MOUNTAIN HOME, Utah -(Ammoland.com)- With snowpack close to 200 percent of normal this year, it’s taken a little longer for the rocky layer on the South Slope of the Uinta Mountains to reveal itself. But it has, and the white, furry animals that live in its steep terrain are finally visible.
On Saturday, April 15, you can see the animals as the Division of Wildlife Resources hosts a mountain goat watch. The watch will be held at an area called Rock Creek. The area is northwest of Mountain Home in northeastern Utah.
The free event runs from 9:30 a.m. to 1:30 p.m.
Randall Thacker, DWR biologist, says from Rock Creek Road, you can usually see 10 to 30 mountain goats wintering in the canyon. “Keeping the road open, to the Stillwater Dam, creates a unique viewing opportunity in the winter,” he says.
The mountain goats move around, so biologists will have to wait until the day of the event to determine the exact viewing sites. To find the viewing sites, simply drive up Rock Creek Road until you pass the U.S. Forest Service boundary sign. Once you pass the sign, drive slowly until you see biologists parked along the road.
Spotting scopes, equipped with Phone Skope adapters, will be available so you can get a close look at these incredible climbers in their shaggy, wintery, white coats. Biologists will also set up a site that includes displays and information about mountain goats. From the site, biologists can direct you to additional viewing areas.
“Binoculars and spotting scopes will be available for you to use,” says Tonya Kieffer, DWR regional outreach manager, “but if you have your own viewing gear, please bring it.”
Kieffer also encourages you to come prepared: bring warm clothes and snacks.
“Weather in the mountains is unpredictable,” she says. “And the viewing sites are quite a ways from stores and other places that sell food.”
The nearest place to buy food is back in Mountain Home, at the Mountain Home Store.
The weather will determine if the event is held. If it appears the weather will be too severe, the event will have to be canceled.
“Hopefully,” Kieffer says, “the weather will cooperate. For an update, please feel free to call our Vernal office on Friday, April 14.”
You can reach the Vernal office at 435-781-WILD (9453).
1) To reach the viewing site from U.S. Highway 40, take one of the roads from US 40 to Altamont/Mountain Home:
a) If you’re approaching from the west: turn left (north) onto state Route 87 (N. Center Street) in Duchesne. Follow SR 87 north for roughly 15.5 miles and turn left onto the road to Mountain Home (21000 West). This road is about four miles before you reach Altamont.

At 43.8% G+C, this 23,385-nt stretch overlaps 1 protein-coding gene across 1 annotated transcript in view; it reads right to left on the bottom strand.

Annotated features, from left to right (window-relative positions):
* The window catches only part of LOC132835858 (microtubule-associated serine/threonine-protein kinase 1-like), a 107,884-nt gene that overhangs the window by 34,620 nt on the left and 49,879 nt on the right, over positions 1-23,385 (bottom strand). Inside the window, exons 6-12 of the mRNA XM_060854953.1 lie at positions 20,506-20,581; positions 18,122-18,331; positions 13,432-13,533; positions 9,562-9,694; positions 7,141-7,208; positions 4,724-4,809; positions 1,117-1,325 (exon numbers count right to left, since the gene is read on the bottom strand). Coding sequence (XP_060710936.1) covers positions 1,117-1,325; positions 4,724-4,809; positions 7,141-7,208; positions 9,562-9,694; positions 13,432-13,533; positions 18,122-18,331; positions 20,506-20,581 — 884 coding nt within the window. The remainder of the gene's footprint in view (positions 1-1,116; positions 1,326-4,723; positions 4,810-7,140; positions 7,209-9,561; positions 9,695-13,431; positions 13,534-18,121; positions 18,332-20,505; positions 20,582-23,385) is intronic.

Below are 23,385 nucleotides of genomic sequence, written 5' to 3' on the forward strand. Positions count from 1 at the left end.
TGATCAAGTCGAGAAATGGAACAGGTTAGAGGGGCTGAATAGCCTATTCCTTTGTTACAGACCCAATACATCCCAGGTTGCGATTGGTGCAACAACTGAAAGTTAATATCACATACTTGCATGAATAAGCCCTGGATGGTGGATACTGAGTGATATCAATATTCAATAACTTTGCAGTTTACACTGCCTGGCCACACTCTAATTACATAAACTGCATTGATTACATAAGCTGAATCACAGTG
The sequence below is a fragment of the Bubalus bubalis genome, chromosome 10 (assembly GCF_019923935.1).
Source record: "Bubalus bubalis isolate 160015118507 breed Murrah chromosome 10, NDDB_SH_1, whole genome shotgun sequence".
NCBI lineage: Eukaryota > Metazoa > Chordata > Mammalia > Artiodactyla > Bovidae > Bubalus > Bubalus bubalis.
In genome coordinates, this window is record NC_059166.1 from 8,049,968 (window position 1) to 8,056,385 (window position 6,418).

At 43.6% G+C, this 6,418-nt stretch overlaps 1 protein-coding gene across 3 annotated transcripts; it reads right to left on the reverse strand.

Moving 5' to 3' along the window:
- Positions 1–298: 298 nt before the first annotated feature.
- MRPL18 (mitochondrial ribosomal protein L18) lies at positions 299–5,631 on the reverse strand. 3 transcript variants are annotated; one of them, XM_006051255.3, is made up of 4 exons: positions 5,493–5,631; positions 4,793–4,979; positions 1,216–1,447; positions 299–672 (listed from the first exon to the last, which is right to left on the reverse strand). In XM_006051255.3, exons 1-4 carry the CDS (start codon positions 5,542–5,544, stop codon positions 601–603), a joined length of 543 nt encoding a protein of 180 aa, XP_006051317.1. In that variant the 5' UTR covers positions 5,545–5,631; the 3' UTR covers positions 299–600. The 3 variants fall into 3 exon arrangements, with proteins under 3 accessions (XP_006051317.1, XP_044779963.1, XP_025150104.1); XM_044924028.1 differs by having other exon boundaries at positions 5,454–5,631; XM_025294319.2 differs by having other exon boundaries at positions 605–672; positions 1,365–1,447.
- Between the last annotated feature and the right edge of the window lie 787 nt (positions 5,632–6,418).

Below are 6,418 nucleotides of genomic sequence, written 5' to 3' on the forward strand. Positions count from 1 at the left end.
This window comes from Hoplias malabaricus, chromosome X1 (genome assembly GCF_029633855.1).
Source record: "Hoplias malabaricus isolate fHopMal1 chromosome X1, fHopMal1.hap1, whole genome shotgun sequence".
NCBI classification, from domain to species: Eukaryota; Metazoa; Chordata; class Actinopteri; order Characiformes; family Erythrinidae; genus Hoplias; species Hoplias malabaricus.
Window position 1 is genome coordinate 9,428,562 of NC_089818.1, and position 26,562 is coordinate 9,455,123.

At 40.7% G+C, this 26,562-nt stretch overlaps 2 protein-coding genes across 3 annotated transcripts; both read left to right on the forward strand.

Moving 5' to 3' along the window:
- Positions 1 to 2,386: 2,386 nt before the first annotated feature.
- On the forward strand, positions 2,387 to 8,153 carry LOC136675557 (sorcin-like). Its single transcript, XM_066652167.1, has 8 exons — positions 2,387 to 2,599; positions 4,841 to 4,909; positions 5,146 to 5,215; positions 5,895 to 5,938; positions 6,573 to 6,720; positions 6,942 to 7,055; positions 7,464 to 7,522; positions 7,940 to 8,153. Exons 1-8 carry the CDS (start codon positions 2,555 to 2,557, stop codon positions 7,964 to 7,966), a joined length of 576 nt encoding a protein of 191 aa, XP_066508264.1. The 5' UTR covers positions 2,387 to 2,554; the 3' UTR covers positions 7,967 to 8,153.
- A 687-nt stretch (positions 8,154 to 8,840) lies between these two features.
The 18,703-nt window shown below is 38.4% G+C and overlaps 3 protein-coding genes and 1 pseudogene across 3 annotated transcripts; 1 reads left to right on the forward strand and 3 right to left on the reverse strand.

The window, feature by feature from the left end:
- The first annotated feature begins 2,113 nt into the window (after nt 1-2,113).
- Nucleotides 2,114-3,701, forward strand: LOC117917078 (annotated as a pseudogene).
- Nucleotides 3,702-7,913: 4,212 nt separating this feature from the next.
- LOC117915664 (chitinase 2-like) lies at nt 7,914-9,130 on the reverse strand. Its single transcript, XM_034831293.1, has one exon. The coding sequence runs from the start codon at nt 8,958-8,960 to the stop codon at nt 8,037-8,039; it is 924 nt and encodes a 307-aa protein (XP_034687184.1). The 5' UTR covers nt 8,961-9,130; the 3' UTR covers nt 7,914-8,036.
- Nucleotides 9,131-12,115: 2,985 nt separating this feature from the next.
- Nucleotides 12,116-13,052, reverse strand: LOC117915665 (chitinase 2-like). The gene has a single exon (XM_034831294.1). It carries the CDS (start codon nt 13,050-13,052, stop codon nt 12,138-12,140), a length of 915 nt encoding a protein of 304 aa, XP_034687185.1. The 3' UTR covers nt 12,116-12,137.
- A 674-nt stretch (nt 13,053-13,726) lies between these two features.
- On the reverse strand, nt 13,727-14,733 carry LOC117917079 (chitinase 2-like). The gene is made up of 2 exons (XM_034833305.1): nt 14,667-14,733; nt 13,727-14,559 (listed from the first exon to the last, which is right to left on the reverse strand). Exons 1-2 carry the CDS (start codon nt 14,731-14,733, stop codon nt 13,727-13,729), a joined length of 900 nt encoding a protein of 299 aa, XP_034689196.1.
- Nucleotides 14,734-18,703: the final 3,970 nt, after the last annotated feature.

b) If you’re coming from the east: drive through Roosevelt on U.S. 40 roughly 5 miles and turn right (north) onto Ioka Lane (3000 South; this road is right before US 40 turns south and goes uphill). Ioka Lane is also SR 87, so stay on this road to Altamont, then drive through Altamont to reach the Mountain Home Road, and turn north. This road is roughly 4 miles past Altamont.
2) From the SR 87/Mountain Home Road Junction: travel north on the Mountain Home Road about 2.8 miles, and turn left at the Mountain Home Inn & Store onto Country Route 95. This is the road to Rock Creek. The turn isn't well marked, but a sign for the Miner's Gulch, Yellowpine and Stillwater campgrounds is posted near the turn.
Follow Route 95 roughly 20 miles to the viewing area.
“If you keep your eyes open as you travel,” Kieffer says, “it’s common to see elk, deer and a variety of other wildlife along the way.”
Utah's largest herd
The Uinta Mountains are the largest contiguous block of mountain goat habitat in Utah. And goat herds on the Uintas are doing well.
Thacker says mountain goats were re-introduced to the Uinta Mountains in 1987 when DWR biologists released seven animals from Lone Peak. In 1988 and 1989, biologists released another 25 goats from Olympic National Park. Between 1992 and 2000, the herd was supplemented by 57 additional animals from two Utah herds.
After the releases were over, a total of 89 goats had been released at 12 sites on the mountains.
“During our last trend count in 2014,” Thacker says, “we counted 835 mountain goats. That shows how well goats on the Uinta Mountains are doing.”